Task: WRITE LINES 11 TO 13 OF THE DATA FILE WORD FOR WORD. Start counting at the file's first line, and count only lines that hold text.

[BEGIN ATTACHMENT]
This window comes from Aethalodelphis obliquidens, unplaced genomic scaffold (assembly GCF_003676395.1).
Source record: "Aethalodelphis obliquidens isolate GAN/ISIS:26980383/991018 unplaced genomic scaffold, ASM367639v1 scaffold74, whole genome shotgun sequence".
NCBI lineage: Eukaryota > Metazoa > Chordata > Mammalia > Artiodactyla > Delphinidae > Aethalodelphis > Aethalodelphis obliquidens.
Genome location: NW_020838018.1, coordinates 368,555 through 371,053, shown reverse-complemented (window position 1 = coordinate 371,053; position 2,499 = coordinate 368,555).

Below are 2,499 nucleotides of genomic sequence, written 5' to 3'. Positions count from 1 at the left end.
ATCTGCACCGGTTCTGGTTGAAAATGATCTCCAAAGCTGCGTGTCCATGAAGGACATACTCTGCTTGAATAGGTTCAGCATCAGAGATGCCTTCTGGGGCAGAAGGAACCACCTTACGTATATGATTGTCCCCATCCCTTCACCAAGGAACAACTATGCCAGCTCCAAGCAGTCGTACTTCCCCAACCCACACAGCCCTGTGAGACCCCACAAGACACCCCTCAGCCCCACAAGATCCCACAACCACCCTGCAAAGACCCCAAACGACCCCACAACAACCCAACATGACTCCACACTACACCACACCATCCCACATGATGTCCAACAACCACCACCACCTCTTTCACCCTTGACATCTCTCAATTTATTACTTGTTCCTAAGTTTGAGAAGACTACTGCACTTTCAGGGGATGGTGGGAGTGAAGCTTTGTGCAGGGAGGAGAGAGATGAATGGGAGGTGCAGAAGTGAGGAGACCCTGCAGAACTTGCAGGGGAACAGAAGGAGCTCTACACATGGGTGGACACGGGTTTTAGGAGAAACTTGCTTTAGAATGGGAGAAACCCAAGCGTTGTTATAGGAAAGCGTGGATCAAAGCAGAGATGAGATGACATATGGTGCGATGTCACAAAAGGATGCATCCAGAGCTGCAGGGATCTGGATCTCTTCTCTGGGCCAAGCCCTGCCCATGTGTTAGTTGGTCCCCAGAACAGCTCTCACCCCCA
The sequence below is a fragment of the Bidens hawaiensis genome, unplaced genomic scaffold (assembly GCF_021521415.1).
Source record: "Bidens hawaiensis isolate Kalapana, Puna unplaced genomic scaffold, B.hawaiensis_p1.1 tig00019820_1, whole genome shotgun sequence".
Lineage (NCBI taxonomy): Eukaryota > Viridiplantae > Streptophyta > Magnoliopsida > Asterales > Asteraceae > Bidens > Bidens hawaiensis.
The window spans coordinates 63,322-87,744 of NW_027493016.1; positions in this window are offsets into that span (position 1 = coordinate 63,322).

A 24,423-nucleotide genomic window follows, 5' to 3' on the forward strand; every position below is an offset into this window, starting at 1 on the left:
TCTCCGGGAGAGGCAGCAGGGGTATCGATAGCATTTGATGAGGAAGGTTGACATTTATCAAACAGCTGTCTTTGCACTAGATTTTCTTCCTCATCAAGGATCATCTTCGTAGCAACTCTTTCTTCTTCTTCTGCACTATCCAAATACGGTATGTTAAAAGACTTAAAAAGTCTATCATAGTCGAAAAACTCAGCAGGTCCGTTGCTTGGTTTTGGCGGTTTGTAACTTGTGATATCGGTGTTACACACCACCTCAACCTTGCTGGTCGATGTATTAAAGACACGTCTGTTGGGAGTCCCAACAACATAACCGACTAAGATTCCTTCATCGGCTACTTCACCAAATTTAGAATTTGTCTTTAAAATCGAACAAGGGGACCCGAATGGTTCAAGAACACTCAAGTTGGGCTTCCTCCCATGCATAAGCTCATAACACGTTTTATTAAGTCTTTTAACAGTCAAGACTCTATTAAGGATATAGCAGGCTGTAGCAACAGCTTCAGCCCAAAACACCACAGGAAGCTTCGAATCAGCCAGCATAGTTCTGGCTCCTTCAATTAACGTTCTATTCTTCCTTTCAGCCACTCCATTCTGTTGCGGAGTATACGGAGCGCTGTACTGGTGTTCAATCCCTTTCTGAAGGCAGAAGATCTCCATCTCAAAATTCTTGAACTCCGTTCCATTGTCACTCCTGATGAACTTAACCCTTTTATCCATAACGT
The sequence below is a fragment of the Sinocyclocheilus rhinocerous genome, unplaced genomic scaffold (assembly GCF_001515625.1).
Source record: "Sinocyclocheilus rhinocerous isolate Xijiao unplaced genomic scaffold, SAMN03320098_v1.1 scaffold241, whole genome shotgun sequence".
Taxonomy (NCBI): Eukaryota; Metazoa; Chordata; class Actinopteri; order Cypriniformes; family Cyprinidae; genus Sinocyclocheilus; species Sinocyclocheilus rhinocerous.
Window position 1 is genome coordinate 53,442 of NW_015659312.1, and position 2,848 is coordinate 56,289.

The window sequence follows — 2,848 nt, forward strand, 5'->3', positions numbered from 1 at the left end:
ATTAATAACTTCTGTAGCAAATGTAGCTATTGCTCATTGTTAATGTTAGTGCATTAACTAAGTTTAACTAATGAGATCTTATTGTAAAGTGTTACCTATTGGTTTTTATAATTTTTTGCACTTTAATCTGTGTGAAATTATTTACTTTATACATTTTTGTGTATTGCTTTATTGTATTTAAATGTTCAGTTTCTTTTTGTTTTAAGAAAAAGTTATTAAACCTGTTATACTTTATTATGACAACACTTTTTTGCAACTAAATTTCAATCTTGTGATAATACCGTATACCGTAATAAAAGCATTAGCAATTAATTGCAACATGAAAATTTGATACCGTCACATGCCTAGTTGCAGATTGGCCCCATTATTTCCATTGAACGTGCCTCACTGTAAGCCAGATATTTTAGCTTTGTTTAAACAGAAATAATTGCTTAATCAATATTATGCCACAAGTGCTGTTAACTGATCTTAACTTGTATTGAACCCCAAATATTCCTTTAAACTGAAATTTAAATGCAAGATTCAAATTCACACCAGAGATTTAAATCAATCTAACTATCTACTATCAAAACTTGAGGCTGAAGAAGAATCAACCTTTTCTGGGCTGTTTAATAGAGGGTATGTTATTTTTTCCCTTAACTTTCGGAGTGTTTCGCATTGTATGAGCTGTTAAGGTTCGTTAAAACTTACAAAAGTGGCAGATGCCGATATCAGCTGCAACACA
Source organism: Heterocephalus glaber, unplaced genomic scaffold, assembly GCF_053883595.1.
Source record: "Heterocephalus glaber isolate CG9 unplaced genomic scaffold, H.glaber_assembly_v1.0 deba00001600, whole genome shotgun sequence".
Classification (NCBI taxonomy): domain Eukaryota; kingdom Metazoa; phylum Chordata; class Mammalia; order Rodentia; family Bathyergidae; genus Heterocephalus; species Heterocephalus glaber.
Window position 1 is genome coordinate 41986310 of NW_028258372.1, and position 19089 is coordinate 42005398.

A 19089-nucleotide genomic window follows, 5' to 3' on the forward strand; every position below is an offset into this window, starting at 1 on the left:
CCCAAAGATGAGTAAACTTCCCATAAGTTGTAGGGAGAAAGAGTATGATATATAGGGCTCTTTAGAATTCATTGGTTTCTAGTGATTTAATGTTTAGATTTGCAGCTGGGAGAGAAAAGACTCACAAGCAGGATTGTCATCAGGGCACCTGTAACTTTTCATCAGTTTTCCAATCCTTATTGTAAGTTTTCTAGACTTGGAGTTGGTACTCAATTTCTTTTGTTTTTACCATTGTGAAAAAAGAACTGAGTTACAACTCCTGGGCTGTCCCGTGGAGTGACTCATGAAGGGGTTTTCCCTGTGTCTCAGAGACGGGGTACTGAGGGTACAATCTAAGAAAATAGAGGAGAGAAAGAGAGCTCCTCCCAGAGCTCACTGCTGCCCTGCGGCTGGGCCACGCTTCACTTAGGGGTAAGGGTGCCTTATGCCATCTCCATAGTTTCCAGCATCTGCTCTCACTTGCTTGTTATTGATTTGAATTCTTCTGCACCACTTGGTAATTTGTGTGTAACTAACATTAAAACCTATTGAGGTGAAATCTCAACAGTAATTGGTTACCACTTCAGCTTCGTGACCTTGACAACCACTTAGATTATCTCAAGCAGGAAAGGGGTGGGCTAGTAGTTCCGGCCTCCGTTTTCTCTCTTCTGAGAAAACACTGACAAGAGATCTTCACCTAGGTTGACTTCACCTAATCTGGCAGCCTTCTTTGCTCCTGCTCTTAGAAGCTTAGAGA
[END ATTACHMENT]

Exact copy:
A 24,423-nucleotide genomic window follows, 5' to 3' on the forward strand; every position below is an offset into this window, starting at 1 on the left:
TCTCCGGGAGAGGCAGCAGGGGTATCGATAGCATTTGATGAGGAAGGTTGACATTTATCAAACAGCTGTCTTTGCACTAGATTTTCTTCCTCATCAAGGATCATCTTCGTAGCAACTCTTTCTTCTTCTTCTGCACTATCCAAATACGGTATGTTAAAAGACTTAAAAAGTCTATCATAGTCGAAAAACTCAGCAGGTCCGTTGCTTGGTTTTGGCGGTTTGTAACTTGTGATATCGGTGTTACACACCACCTCAACCTTGCTGGTCGATGTATTAAAGACACGTCTGTTGGGAGTCCCAACAACATAACCGACTAAGATTCCTTCATCGGCTACTTCACCAAATTTAGAATTTGTCTTTAAAATCGAACAAGGGGACCCGAATGGTTCAAGAACACTCAAGTTGGGCTTCCTCCCATGCATAAGCTCATAACACGTTTTATTAAGTCTTTTAACAGTCAAGACTCTATTAAGGATATAGCAGGCTGTAGCAACAGCTTCAGCCCAAAACACCACAGGAAGCTTCGAATCAGCCAGCATAGTTCTGGCTCCTTCAATTAACGTTCTATTCTTCCTTTCAGCCACTCCATTCTGTTGCGGAGTATACGGAGCGCTGTACTGGTGTTCAATCCCTTTCTGAAGGCAGAAGATCTCCATCTCAAAATTCTTGAACTCCGTTCCATTGTCACTCCTGATGAACTTAACCCTTTTATCCATAACGT
The sequence below is a fragment of the Sinocyclocheilus rhinocerous genome, unplaced genomic scaffold (assembly GCF_001515625.1).